The new reporting-based approach adopted by Canada, the U.S., and the U.K. since the early 2000’s has marked a significant and effective shift in AML strategy from a reactionary approach to a more proactive one.  By creating regulators, thresholds, and reporting systems for transactions at a higher risk of being related to laundering the proceeds of crime, these countries are able to attack money launderers in the early placement stage when they are most likely to be caught, as tracing proceeds during the layering and integration stages consumes more resources and time.  In addition to this reporting-based shift, the criminalization of more activities related to money laundering, such as tipping, possessing the proceeds of crime, and money laundering itself, and the stiff penalties associated with these offences has helped to deter this behaviour.

The key next steps in the fight against money laundering will revolve around both improving the current AML regimes of these countries, and gaining more buy-in from other countries to improve and somewhat harmonize their money laundering policies.  Due to the nimbleness of criminal organizations as compared with slower moving government processes, the legislation required to address money laundering is often a step behind the techniques developed by money launderers.  Larger economies such as Canada, the U.S., and the U.K. will have to continue to review and update their AML policies at a faster pace to keep up with criminal organizations which are constantly evolving.  Furthermore, these countries will have to engage in diplomatic efforts to bring countries without sound AML legislation on board, which will be no easy task.  The inherent focus on confidentiality in offshore jurisdictions is not something many of these offshore jurisdictions will want to forego, largely due to the positive impact these regimes have on their national economies.  However, since money laundering removes funds that could otherwise be legitimately spent to grow the economy, leaders in the field of AML will have to advance this message, but will also have to be careful to not infringe the national sovereignty of these other jurisdictions.  Although the challenge to stop money laundering is still an uphill journey, the vast improvements made to the AML regimes of Canada, the U.S., and the U.K. since the mid-20th century may make the climb a little less steep.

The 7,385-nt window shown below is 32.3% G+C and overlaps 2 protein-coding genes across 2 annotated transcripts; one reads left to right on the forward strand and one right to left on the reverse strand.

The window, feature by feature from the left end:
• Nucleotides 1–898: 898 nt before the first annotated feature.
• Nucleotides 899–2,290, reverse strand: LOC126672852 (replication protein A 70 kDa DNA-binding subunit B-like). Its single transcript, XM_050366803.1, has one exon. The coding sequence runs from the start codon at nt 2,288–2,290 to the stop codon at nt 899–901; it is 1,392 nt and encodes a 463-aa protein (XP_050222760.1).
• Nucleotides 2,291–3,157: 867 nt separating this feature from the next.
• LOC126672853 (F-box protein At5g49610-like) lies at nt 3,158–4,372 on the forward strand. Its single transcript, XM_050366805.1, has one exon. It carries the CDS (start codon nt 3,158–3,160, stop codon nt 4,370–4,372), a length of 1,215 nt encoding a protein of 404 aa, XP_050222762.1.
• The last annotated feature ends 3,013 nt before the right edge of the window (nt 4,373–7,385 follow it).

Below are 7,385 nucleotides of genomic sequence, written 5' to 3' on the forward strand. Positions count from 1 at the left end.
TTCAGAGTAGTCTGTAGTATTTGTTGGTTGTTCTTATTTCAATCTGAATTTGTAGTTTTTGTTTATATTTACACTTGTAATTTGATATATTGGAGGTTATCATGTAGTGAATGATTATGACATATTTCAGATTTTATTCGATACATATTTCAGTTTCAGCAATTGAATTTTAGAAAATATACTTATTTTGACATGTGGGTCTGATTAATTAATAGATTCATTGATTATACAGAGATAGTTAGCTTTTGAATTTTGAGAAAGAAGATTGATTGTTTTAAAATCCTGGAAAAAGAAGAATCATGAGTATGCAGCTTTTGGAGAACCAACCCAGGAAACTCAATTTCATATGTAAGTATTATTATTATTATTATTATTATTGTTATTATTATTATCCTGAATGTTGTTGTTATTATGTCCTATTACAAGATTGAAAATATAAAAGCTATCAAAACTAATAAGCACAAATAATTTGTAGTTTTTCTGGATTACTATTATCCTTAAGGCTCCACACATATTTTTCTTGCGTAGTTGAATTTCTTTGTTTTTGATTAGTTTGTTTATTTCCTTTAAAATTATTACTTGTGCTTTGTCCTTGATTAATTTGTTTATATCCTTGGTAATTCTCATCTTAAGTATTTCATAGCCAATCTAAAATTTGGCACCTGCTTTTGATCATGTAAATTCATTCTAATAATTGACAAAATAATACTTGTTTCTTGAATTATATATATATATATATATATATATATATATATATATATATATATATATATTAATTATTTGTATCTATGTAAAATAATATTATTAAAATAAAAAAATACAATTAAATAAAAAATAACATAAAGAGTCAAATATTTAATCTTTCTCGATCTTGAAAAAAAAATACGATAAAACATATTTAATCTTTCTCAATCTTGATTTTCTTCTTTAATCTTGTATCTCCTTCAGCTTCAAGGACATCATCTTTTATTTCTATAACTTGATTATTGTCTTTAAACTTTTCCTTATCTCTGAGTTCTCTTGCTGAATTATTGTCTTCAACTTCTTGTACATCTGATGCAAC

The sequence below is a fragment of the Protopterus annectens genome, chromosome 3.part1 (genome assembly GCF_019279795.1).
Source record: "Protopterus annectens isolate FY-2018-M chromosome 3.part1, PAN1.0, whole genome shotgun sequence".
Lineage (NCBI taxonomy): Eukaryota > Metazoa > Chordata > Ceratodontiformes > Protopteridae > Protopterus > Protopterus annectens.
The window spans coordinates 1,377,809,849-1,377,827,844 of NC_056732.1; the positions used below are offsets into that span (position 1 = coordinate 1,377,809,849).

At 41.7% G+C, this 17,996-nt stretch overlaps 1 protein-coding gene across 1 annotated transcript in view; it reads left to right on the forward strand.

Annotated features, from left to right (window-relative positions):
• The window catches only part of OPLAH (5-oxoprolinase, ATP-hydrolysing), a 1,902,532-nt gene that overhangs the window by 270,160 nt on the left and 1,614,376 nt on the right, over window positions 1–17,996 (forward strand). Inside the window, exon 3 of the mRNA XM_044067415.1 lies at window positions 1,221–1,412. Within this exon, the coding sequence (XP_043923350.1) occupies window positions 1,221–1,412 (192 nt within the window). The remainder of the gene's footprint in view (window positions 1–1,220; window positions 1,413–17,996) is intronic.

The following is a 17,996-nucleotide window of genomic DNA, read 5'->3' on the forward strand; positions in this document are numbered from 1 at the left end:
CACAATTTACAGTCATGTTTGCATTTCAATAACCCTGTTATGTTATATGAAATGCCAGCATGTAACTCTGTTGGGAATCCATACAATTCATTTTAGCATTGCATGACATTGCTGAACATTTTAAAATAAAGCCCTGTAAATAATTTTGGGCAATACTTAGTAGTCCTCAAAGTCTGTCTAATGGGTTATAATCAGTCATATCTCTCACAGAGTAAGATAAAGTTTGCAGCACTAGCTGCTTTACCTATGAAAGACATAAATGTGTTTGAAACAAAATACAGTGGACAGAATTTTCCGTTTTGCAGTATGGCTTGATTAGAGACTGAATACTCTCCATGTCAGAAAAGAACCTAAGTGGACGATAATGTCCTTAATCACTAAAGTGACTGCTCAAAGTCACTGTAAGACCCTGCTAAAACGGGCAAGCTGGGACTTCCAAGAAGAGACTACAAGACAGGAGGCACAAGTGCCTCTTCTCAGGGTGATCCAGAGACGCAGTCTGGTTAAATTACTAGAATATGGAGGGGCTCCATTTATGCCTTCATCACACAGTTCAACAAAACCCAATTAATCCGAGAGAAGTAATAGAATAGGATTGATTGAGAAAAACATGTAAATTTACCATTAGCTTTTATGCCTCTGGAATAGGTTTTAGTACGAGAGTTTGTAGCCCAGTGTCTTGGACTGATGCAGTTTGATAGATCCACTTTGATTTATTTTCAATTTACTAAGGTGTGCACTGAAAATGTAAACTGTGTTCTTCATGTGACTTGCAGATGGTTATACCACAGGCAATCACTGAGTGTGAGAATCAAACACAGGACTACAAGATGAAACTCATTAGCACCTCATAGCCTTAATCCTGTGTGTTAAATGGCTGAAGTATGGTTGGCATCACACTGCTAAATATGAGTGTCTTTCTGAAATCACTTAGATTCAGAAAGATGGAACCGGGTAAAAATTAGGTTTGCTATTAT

[1] Proceeds of Crime (Money Laundering) and Terrorist Financing Act, SC 2000, c 17 (the “PCMLTFA”).

[2] The Financial Crimes Enforcement Network (FinCEN) is a bureau of the U.S. Department of Treasury and the American equivalent to FINTRAC.

[3] The Serious Organised Crime Agency (SOCA) is the United Kingdom equivalent to FINTRAC.

Safety violation results in contractor getting 18 months in jail